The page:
Methodology

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Given my own status as an activist as part of a several reparations organisations and networks, it has become necessary to focus on reparations historiography through the lens of social movement analysis. I have chosen to adopt a social movement approach to the historical study of reparations advocacy and activism in the UK more generally, and London more specifically, because academic interest in the study of social movements and other forms of collective action is growing and these powerful stories of how ordinary people organising and working together produce social change often get lost in the big narrative approach to teaching the history of a few heroes.

Though no reasonably informed person would dispute the influential role and work of the late Bernie Grant MP., the Africa Reparations Movement (ARM, UK) and the organisation’s importance in shaping the historical trajectory of the ISMAR in recent history, seldom do scholarly accounts of reparations activism in the UK include the efforts of reparationists prior too or since the founding of the ARM. This study therefore seeks to rescue the suppressed historical contributions to ISMAR-building arising from the lifelong activism of grassroots reparations activists and organisers.

So whilst the leading role of Bernie Grant is acknowledged, the primary sources available (including reparations social movement organisational records and oral histories of living reparations activists in the UK), indicate that reparations activism existed prior to his co-founding of ARM and continues to exist since his death in 2000. The focus on the elites and public figures in the struggle for reparations can be very disempowering as people learn to believe the way that the changes sought by the ISMAR will only happen by waiting for the next hero, instead of a truthful history that reminds people of the fact that change happens through not only the big but also the small actions of ordinary people working together to make a difference. In this regard, I tell a people’s history of the ISMAR, i.e. a reparations movement history from below. In this context, history from below, (otherwise known as ‘peoples history’) is a broad umbrella term embracing historical narratives that account for historical events from the perspective of ordinary people; concentrating on their experiences and perspectives and thereby contrasting itself with the stereotype of traditional political history and its focus on the actions of ‘great men’ or African heritage political, social or economic elites.

I adopt a mixed research methodology in conducting this research. In order to provide a context to the main historical period under research, I commence by providing an overview of the contours of reparations related thought, advocacy and activism of individuals, organisations and coalitions within the UK. To do so I employ the use of historical research methods in utilising a paucity of primary and secondary sources to chronicle landmarks in the long struggle for dignity, repair and redress for enslavement, colonialism and their modern day legacies sought by Africans and people of African heritage in the UK .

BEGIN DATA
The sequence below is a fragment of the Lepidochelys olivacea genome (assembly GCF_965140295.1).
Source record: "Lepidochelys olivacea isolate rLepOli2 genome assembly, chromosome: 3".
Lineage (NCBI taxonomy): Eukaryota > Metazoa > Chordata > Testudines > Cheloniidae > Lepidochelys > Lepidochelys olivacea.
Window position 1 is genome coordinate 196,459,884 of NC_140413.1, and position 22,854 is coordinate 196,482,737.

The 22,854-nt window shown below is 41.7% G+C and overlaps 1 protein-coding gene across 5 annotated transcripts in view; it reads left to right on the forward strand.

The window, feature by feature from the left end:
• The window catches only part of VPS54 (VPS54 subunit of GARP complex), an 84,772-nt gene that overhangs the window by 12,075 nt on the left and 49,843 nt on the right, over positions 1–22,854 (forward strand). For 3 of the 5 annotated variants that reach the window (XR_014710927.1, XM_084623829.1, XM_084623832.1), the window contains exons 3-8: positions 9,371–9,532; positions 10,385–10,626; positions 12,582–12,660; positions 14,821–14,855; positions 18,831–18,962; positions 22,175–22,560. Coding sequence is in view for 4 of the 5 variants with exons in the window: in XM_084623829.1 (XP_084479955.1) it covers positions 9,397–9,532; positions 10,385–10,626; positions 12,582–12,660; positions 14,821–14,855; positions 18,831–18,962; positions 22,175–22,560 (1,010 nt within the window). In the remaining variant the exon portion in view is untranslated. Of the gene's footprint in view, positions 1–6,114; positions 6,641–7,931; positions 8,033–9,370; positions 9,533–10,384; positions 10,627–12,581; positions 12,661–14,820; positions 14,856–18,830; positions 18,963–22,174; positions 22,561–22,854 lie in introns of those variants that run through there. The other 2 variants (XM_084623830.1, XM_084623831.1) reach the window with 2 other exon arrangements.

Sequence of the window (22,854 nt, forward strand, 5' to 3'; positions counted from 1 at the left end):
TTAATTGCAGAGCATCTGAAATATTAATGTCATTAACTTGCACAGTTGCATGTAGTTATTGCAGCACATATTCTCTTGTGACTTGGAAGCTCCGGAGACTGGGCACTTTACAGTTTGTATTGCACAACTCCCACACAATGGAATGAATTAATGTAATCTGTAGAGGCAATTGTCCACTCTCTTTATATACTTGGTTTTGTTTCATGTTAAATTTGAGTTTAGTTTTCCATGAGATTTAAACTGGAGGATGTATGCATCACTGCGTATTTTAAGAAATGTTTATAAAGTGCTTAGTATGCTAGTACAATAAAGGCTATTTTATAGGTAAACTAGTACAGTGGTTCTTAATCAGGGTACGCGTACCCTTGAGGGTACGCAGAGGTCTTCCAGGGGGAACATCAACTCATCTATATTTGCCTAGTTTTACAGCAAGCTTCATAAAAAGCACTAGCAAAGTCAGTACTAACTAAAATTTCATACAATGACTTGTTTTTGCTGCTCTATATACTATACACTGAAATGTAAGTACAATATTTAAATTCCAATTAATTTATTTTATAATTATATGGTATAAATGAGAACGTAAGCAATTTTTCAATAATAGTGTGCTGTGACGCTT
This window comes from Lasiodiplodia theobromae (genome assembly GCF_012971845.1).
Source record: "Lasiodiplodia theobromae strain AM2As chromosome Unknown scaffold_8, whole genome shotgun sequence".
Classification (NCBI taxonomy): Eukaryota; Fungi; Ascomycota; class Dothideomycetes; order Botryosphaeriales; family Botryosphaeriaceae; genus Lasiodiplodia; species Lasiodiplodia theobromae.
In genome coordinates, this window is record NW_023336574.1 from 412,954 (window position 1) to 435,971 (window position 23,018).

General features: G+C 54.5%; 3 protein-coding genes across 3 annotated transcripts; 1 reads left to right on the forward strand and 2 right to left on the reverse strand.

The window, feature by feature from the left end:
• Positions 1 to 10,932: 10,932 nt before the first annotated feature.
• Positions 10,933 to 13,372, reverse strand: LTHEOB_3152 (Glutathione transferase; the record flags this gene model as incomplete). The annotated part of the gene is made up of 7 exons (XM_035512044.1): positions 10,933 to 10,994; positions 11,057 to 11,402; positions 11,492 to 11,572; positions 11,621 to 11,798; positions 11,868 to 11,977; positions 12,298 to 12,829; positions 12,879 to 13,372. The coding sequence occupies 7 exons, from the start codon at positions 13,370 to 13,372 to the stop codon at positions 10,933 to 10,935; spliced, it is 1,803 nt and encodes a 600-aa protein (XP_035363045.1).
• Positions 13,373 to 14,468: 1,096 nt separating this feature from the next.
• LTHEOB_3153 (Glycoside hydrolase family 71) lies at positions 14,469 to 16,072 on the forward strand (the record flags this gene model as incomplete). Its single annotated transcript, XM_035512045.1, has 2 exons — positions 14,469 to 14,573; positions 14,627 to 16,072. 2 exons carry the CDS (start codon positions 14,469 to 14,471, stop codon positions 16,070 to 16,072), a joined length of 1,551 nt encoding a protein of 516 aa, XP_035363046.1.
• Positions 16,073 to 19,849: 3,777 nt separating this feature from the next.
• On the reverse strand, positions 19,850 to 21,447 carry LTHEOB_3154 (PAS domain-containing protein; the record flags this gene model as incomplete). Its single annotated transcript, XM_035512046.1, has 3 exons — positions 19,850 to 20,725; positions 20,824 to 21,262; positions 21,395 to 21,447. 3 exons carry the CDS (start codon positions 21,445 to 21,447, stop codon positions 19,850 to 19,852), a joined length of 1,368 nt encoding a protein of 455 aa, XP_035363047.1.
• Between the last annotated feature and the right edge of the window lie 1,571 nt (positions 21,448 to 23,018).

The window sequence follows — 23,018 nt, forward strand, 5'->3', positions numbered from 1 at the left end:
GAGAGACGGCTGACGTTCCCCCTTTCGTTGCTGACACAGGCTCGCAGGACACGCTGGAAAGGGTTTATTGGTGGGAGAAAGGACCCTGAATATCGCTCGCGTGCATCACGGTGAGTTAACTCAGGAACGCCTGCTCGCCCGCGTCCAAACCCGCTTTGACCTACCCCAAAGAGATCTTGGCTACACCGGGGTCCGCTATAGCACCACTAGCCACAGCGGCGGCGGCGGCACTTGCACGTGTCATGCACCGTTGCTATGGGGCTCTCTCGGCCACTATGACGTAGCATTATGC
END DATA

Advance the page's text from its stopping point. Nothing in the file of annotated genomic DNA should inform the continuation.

This study then goes on to chronicle, by way of biographical data and reparations activist organising summaries, the experiences and contributions of an ideologically diverse group of African heritage activists (and the organisations/networks they are part of) who have made a significant contribution to or influenced the development of the ISMAR organising processes, emanating from London between 1989 and the present day. By focusing on the men and women who have been instrumental in interpreting the conditions arising from the legacies of enslavement and colonisation and contributing to reparations social movement and organisation building, I situate their contemporary activism within the long history of African and African Diaspora activism in Britain and extrapolate how such activism has had a global outlook and approach.

Given that I have ‘insider status’ within the ISMAR, I have chosen methods which seek to uncover the marginalised histories of contemporary reparations activism in the UK in general and London in particular. Through the utilisation of activist ethnographic methods, I capture phenomena which may be missed by macro-level analysis. For example, as well as offering accounts of the visible aspects of leadership within the ISMAR, it is also possible to provide insights into the less visible or ‘submerged’ aspects of the ISMAR, such as the movement’s inner practices and processes. These submerged aspects are often only accessible to those within the movement, and thus, by taking on an ‘activist insider’ role it has been possible to bring forth previously concealed information to reparations movement outsiders, including academics.

To date, interviews have been conducted with 30 individuals which has provided in-depth but general content; helping to establish greater clarity about the breadth and scope of the history of reparations activism in the past twenty five years. They consist of ex-politicians, academics, scholar-activists, trade union organisers, grassroots community organisers, community development workers, church, civic leaders and students leaders. From within and beyond this group of interviewees, a further twelve activists have been identified who are in the process of being interviewed in greater depth, utilising semi-structured, life history and biographic narrative interpretive methods. Their narratives will weave together further understandings of the intersections between personal narratives and social processes such as reparations social movement-building.

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